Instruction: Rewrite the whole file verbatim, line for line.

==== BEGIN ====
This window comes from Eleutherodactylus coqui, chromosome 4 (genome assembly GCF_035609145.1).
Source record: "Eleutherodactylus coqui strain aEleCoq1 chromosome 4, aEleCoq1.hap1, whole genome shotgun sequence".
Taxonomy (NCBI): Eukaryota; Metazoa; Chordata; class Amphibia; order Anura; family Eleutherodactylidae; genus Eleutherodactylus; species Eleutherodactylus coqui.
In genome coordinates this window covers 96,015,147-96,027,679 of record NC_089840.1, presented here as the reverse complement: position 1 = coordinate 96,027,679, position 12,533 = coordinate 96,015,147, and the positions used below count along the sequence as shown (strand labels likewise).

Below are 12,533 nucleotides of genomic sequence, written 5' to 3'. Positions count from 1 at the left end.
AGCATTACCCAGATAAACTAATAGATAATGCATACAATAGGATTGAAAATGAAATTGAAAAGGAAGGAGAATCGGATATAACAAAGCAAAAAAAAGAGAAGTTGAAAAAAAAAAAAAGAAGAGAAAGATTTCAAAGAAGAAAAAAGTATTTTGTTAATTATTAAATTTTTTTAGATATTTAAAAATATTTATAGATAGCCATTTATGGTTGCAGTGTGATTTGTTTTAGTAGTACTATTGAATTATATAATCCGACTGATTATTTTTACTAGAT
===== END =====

This window comes from Eleutherodactylus coqui, chromosome 4 (genome assembly GCF_035609145.1).
Source record: "Eleutherodactylus coqui strain aEleCoq1 chromosome 4, aEleCoq1.hap1, whole genome shotgun sequence".
Taxonomy (NCBI): Eukaryota; Metazoa; Chordata; class Amphibia; order Anura; family Eleutherodactylidae; genus Eleutherodactylus; species Eleutherodactylus coqui.
In genome coordinates this window covers 96,015,147-96,027,679 of record NC_089840.1, presented here as the reverse complement: position 1 = coordinate 96,027,679, position 12,533 = coordinate 96,015,147, and the positions used below count along the sequence as shown (strand labels likewise).

Below are 12,533 nucleotides of genomic sequence, written 5' to 3'. Positions count from 1 at the left end.
AGCATTACCCAGATAAACTAATAGATAATGCATACAATAGGATTGAAAATGAAATTGAAAAGGAAGGAGAATCGGATATAACAAAGCAAAAAAAAGAGAAGTTGAAAAAAAAAAAAAGAAGAGAAAGATTTCAAAGAAGAAAAAAGTATTTTGTTAATTATTAAATTTTTTTAGATATTTAAAAATATTTATAGATAGCCATTTATGGTTGCAGTGTGATTTGTTTTAGTAGTACTATTGAATTATATAATCCGACTGATTATTTTTACTAGAT